Ex-Maldives President Mohamed Nasheed has told NDTV the political uncertainty in his country is giving China room to make inroads in the Island archipelago. Speaking from the capital Male', Mr Nasheed said, "Well, there is instability in the Maldives. So, there will always be a room for other actors to come in. Therefore that is all the more a reason why we should be able to have free and fair elections as quickly as possible." When asked whether current President Waheed's government was playing the China card against India, he added, "We did not have a military-defense agreement with the Chinese government but this government has now come up and signed an agreement." The Maldives government has repeatedly denied the charge.
Mr Nasheed was speaking to NDTV days after he left the diplomatic sanctuary he sought in the Indian mission fearing arrest. He is charged with ordering the military to unconstitutionally detain the Chief Judge of the Criminal Court. Mr Nasheed says it is a politically motivated case designed to ensure he can't contest the September Presidential polls.
The government insists Mr Nasheed must face the law of the land.
On his future course of action if the case goes on against him and he's convicted, Mr Nasheed threatened to up the ante, telling NDTV, "I don't think then we would have free and fair elections. I don't think we will have any elections at all. The MDP has resolved to not be party in the elections, if I am not allowed to contest." He went on to add, "They (his party) had gone further and said that they will pro-actively disrupt the elections if I'm not allowed to contest."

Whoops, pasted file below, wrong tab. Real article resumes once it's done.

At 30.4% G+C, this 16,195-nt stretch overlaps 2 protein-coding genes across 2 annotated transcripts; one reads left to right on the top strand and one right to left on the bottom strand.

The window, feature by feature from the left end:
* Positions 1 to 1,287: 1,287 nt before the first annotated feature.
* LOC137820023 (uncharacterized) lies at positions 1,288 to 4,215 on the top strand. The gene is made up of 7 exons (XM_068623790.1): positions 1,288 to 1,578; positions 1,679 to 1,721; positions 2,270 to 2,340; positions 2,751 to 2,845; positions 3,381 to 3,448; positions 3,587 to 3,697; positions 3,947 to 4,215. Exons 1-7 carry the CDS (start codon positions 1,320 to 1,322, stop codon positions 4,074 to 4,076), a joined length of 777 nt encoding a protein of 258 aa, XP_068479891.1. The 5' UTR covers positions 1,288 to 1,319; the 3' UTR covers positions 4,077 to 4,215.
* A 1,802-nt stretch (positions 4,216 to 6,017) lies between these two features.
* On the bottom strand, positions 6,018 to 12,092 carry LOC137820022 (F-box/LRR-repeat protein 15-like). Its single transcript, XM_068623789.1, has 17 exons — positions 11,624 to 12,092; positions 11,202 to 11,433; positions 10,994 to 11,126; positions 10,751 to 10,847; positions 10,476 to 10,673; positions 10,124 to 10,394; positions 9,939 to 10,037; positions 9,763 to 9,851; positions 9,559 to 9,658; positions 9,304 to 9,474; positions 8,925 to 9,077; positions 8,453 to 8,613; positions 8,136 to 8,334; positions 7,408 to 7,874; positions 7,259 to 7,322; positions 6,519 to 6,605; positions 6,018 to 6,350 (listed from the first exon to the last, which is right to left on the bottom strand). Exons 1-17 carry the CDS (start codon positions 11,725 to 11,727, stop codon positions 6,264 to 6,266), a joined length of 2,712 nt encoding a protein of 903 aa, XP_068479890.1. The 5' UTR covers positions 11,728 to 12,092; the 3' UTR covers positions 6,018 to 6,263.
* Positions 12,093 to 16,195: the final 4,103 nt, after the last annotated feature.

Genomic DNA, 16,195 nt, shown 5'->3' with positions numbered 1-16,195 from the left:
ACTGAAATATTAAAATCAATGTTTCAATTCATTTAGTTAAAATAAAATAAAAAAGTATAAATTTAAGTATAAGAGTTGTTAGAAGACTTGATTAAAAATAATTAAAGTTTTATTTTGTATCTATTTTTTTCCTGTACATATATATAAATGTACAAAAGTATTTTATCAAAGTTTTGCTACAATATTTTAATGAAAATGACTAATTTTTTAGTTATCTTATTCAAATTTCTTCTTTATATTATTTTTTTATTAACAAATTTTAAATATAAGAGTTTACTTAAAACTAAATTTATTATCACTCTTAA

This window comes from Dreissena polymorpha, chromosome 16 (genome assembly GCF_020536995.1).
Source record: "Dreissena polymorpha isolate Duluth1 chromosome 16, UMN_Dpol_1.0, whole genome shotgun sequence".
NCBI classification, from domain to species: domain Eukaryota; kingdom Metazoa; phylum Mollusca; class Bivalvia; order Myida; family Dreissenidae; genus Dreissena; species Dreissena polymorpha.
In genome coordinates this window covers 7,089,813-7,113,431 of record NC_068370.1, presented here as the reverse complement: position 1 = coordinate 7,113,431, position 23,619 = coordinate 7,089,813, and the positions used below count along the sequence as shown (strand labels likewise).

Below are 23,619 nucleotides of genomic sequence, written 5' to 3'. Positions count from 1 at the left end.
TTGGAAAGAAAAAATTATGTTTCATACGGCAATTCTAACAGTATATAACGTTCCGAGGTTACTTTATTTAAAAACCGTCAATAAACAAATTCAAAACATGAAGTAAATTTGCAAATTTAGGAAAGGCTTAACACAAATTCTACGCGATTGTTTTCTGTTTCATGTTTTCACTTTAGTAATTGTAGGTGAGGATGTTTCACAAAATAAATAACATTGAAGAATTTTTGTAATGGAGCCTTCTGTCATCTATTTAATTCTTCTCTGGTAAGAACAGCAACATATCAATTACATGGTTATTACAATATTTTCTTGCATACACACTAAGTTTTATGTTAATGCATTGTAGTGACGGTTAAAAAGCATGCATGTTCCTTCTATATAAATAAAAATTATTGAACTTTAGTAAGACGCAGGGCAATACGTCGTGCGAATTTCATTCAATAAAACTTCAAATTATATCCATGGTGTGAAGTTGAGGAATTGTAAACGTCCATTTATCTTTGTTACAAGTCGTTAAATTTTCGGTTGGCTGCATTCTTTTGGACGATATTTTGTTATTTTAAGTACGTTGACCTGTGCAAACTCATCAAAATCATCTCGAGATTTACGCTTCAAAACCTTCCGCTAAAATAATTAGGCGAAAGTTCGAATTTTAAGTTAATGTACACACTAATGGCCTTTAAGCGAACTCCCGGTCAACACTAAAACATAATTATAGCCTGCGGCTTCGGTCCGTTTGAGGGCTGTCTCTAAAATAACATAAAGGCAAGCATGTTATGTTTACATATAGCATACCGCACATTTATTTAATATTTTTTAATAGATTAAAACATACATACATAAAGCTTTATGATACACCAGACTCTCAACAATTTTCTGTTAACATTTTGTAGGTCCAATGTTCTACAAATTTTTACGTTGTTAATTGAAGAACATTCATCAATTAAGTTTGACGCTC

Giving credence to that opinion India has fine-tuned its stand, Mr Nasheed said, "Well I think, yes, India has calibrated their policies and their positions during the course of the last year and they are finding that to have stability in the Indian Ocean, we must have a free and fair multi party election in the Maldives."
India had quickly recognised his successor in February 2012 after a controversial change in power. Mr Nasheed accuses the regime of a "virtual coup at gunpoint." A Commission of National Inquiry had ruled the changeover constitutional. But, when the former President sought shelter in the Indian mission, New Delhi had provided it and sent a diplomatic team to resolve the standoff. Analysts feel one of the reasons for the 're-calibration' is India's concern that China is charting a new course in this strategically situated island nation.